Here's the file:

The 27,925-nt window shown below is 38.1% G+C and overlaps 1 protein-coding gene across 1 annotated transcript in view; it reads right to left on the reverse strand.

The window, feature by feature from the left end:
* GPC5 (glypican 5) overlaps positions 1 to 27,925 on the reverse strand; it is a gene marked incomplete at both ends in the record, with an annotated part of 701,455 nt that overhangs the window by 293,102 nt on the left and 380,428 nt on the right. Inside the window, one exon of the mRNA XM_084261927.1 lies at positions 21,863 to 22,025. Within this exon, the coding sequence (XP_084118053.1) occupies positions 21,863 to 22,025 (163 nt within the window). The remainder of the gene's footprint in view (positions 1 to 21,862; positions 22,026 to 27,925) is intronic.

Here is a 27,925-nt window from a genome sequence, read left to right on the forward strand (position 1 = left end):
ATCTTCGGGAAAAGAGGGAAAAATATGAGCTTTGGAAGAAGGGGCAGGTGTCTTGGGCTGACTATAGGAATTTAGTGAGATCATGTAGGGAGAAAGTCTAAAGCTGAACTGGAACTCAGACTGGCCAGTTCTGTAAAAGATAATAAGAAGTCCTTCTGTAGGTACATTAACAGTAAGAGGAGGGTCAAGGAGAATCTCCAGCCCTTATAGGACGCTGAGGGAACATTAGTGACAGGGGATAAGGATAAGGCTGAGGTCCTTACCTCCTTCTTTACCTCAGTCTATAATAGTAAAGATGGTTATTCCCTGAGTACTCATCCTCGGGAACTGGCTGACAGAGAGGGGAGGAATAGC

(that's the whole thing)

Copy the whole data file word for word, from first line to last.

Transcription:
The 27,925-nt window shown below is 38.1% G+C and overlaps 1 protein-coding gene across 1 annotated transcript in view; it reads right to left on the reverse strand.

The window, feature by feature from the left end:
* GPC5 (glypican 5) overlaps positions 1 to 27,925 on the reverse strand; it is a gene marked incomplete at both ends in the record, with an annotated part of 701,455 nt that overhangs the window by 293,102 nt on the left and 380,428 nt on the right. Inside the window, one exon of the mRNA XM_084261927.1 lies at positions 21,863 to 22,025. Within this exon, the coding sequence (XP_084118053.1) occupies positions 21,863 to 22,025 (163 nt within the window). The remainder of the gene's footprint in view (positions 1 to 21,862; positions 22,026 to 27,925) is intronic.

Here is a 27,925-nt window from a genome sequence, read left to right on the forward strand (position 1 = left end):
ATCTTCGGGAAAAGAGGGAAAAATATGAGCTTTGGAAGAAGGGGCAGGTGTCTTGGGCTGACTATAGGAATTTAGTGAGATCATGTAGGGAGAAAGTCTAAAGCTGAACTGGAACTCAGACTGGCCAGTTCTGTAAAAGATAATAAGAAGTCCTTCTGTAGGTACATTAACAGTAAGAGGAGGGTCAAGGAGAATCTCCAGCCCTTATAGGACGCTGAGGGAACATTAGTGACAGGGGATAAGGATAAGGCTGAGGTCCTTACCTCCTTCTTTACCTCAGTCTATAATAGTAAAGATGGTTATTCCCTGAGTACTCATCCTCGGGAACTGGCTGACAGAGAGGGGAGGAATAGC